1. The point to be decided is whether the document, Exhibit I, executed by John Joseph Brito on the 18th February, 1913, is to be taken as a will or as a deed of settlement. If it is a will then the appellants, who are his children, are his legal representatives, and their two-thirds share in his properties can be proceeded against in execution of decrees that have been obtained against him by the respondents. If, however, it is a deed of settlement, by which a present estate was conferred upon the appellants during their father's life-time, then the properties cannot so be proceeded against in execution.
2. The Trial Court held that Exhibit I was a deed of settlement, but on appeal the District Judge of South Kanara held that it was a will, and this finding has been upheld by Curgenven, J., on second appeal. In their view the main purpose for which the document was executed by J. J. Brito was to make arrangements for the disposal of his property after his death. It is pointed out that the wife is to get one-third of the property which is the share which she would receive in the case of an intestacy and that it is the wife who is to divide the properties among the children just as if she were an executrix; but most emphasis is laid on the fact that the document provides for the children's share to be divided, not only among the four children then living, but also among other children whom the wife might in the future bear to the executant; so that the share which each child was to have would not be ascertained till after the executant's death.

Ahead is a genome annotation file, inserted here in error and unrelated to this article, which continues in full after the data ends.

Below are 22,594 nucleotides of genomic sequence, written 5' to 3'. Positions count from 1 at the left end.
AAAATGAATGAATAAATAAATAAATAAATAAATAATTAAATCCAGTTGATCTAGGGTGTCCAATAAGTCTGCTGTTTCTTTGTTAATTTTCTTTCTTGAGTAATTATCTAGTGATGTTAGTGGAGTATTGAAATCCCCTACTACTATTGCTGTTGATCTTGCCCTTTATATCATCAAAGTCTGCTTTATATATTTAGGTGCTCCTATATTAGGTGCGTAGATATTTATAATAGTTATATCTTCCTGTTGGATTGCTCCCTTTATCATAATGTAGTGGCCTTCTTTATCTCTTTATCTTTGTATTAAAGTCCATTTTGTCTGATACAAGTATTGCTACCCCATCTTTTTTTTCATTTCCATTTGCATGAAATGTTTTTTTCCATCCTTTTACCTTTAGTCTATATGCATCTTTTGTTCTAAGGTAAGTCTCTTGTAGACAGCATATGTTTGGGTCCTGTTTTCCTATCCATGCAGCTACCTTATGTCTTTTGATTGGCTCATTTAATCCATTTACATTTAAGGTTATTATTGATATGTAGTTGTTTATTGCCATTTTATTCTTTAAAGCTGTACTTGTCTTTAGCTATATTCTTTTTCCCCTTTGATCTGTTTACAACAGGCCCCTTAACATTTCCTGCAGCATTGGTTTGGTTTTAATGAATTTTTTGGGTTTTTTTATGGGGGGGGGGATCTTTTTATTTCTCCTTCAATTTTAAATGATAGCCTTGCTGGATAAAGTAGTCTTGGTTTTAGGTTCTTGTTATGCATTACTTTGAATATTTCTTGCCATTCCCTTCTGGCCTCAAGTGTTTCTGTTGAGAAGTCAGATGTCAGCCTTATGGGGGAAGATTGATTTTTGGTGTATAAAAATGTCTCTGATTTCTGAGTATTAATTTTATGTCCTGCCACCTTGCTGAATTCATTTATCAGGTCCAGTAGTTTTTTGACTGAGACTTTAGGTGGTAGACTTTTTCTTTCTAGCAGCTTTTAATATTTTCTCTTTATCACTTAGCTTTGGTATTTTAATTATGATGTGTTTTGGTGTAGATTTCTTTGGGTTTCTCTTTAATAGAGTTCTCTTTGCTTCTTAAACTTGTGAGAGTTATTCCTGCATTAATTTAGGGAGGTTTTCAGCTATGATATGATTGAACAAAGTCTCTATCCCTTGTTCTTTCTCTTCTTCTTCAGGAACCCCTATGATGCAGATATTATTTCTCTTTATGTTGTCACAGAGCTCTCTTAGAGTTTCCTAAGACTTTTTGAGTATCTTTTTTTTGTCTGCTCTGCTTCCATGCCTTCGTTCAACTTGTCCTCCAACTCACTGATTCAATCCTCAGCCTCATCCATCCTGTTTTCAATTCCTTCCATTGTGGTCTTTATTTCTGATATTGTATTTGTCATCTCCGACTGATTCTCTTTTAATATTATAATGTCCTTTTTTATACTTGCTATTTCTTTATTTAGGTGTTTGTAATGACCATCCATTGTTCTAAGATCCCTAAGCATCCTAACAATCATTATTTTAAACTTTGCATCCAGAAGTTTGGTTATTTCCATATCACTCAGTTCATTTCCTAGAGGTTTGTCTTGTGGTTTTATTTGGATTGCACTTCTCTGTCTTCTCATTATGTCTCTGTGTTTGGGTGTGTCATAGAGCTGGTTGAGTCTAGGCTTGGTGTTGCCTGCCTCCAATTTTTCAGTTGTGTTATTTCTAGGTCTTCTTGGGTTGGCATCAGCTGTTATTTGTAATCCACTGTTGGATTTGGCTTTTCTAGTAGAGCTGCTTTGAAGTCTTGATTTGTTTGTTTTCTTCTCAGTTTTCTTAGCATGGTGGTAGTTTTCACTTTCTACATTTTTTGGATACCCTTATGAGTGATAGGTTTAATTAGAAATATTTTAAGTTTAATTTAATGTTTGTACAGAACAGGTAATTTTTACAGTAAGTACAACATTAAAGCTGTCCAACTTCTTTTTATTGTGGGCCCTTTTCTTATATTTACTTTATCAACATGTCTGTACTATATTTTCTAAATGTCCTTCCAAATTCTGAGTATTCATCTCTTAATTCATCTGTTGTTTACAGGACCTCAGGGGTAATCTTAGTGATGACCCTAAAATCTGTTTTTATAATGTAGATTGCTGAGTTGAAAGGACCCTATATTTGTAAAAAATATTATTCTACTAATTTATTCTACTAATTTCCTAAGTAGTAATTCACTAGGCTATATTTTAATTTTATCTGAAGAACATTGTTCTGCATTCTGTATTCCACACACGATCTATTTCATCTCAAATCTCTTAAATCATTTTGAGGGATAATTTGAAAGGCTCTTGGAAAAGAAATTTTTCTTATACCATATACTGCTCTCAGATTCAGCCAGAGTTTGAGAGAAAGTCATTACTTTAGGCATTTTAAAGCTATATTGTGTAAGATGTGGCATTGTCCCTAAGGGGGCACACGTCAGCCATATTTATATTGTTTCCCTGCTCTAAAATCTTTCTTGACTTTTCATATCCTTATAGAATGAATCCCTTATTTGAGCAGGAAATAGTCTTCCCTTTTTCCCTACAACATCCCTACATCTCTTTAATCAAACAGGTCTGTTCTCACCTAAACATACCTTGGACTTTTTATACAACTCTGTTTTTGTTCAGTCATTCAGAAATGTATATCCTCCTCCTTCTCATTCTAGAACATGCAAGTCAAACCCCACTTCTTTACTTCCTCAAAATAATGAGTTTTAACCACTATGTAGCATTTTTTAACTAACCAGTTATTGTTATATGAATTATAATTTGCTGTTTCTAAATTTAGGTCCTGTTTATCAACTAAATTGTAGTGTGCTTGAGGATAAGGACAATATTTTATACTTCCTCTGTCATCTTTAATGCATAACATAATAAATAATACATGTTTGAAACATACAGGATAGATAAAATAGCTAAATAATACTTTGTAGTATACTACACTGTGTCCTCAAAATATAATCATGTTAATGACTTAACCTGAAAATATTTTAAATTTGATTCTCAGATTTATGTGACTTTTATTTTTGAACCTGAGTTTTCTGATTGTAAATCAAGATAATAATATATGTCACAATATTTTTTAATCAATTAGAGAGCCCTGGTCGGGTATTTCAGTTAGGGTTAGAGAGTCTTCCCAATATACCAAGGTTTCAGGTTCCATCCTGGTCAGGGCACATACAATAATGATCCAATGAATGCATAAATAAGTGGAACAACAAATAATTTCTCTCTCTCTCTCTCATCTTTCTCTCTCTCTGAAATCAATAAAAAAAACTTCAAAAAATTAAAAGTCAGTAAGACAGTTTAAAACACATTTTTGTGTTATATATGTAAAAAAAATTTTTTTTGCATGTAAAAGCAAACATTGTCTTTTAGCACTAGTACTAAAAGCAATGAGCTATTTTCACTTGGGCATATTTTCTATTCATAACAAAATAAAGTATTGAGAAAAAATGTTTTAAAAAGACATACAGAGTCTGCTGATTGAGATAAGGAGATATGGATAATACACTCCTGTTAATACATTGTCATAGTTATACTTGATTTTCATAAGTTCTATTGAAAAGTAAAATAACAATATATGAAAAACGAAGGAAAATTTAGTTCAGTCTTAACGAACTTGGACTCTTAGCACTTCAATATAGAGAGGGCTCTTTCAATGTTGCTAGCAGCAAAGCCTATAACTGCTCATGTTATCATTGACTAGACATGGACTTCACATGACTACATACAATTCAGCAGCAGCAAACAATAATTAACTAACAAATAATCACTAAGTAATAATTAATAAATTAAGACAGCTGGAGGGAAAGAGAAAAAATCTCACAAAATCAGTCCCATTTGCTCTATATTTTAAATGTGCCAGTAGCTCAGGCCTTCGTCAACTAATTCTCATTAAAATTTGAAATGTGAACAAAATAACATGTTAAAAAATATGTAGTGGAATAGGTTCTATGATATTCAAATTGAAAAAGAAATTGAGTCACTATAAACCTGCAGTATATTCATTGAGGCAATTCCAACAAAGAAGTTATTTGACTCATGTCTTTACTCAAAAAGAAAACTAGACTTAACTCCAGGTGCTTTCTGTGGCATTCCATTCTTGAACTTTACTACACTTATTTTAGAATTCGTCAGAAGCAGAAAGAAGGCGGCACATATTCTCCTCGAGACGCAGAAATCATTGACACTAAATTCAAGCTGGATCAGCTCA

3. Exhibit I is styled as a deed of settlement and has been stamped and registered as such. A will need not be written on stamp, neither need it be registered, while its registration costs less than the registration of a deed of settlement. Had the executant intended the document to be a will, he would hardly have undergone this extra expenditure, besides which it has been laid down in Mahadeva Iyer v. Sankarasubramania Iyer : (1908)18MLJ450 and reiterated in Gangaraju v. Somanna : AIR1927Mad197 that where an instrument is a deed in form there must be something very special in the case to justify its being treated as testamentary in character. Now a primary test of whether any particular document is a will or not is whether or no it is revocable. If it is irrevocable, then it cannot be a will. This has been pointed out in Rajammal v. Authiamnial I.L.R. (1909) Mad. 304 : 20 M.L.J. 519 and Musstt. Sita Koer v. Munshi Deo Nath Sahay 8 C.W.N. 614 . Another test is that of whether a document confers an immediate right to property as has been pointed out by the Privy Council in Muhammad Abdul Ghani v. Fakhr Jahan Begam (1922) L.R. 49 IndAp 195 : I.L.R. 44 All. 301 : 43 M.L.J. 453 . Even the reservation of a life-estate by the settlement does not render the instrument the less a settlement as is remarked in Rajammal v. Authiammal I.L.R. (1909) Mad. 304 : 20 M.L.J. 519 already referred to. In Exhibit I the executant has reserved to himself possession with rights of enjoyment of items 1 and 2 for his maintenance, but he makes it clear that he is retaining no right of ownership in these items as the document recites 'I have by this document established and given you right to items Nos. 1 and 2' and goes on to say that his retention of enjoyment, which is to be along with his wife, is to be 'without in any circumstances incurring debts on their security'. It further sets out that a right to his wife and children in those two items 'has been established by this document,' while as to the properties generally it recites 'if the properties covered by this deed of settlement are alienated debts, etc., incurred on their security, you shall be entitled to get possession of and enjoy them as you please according to the terms of settlement after getting cancelled such alienations and security bonds'. These recitals clearly indicate that the disposition of property was to take effect at once and that it was to be irrevocable. It is contended for the respondents that the provision as against alienations was only against alienations by way of security for debts and not as against other possible alienations,' but that is not the way in which it runs while the contention is against the whole tenor of the document. I take it that the proper view is, that, having disposed of his properties, the executant wished to show how absolute that disposition was by setting out that he could not even incur debts on their security. Curgenven, J., has felt a difficulty about this provision but has got over it by remarking 'It may be said that the perialty which the executant imposed upon himself was in the circumstances very unlikely to be enforced and was of little practical importance compared with the dispositions of a testamentary character'. I do not think that such a very clear provision can be brushed aside so lightly. Reference has been made by the learned advocate for the respondents to the Privy Council decision in Udai Raj Singh v. Bhagwan Bakhsh Singh (1910) L.R. 37 IndAp 46 : I.L.R. 32 All. 227 : 20 M.L.J. 458 in which it was held that a document which had been registered as a deed was in fact a 'will in spite of a clause in it that the executant had relinquished all rights and proprietorship. That clause was explained away on the ground that it was probably to guard against the interference of certain relatives with whom, it was said, he had a blood feud. In like manner it is suggested that the provision against alienation in Exhibit I was meant merely to protect the property against creditors but it is not shown that this suggestion has any basis. I find it clear that the document not only makes an immediate disposition of the executant's properties but also that it was by its terms irrevocable.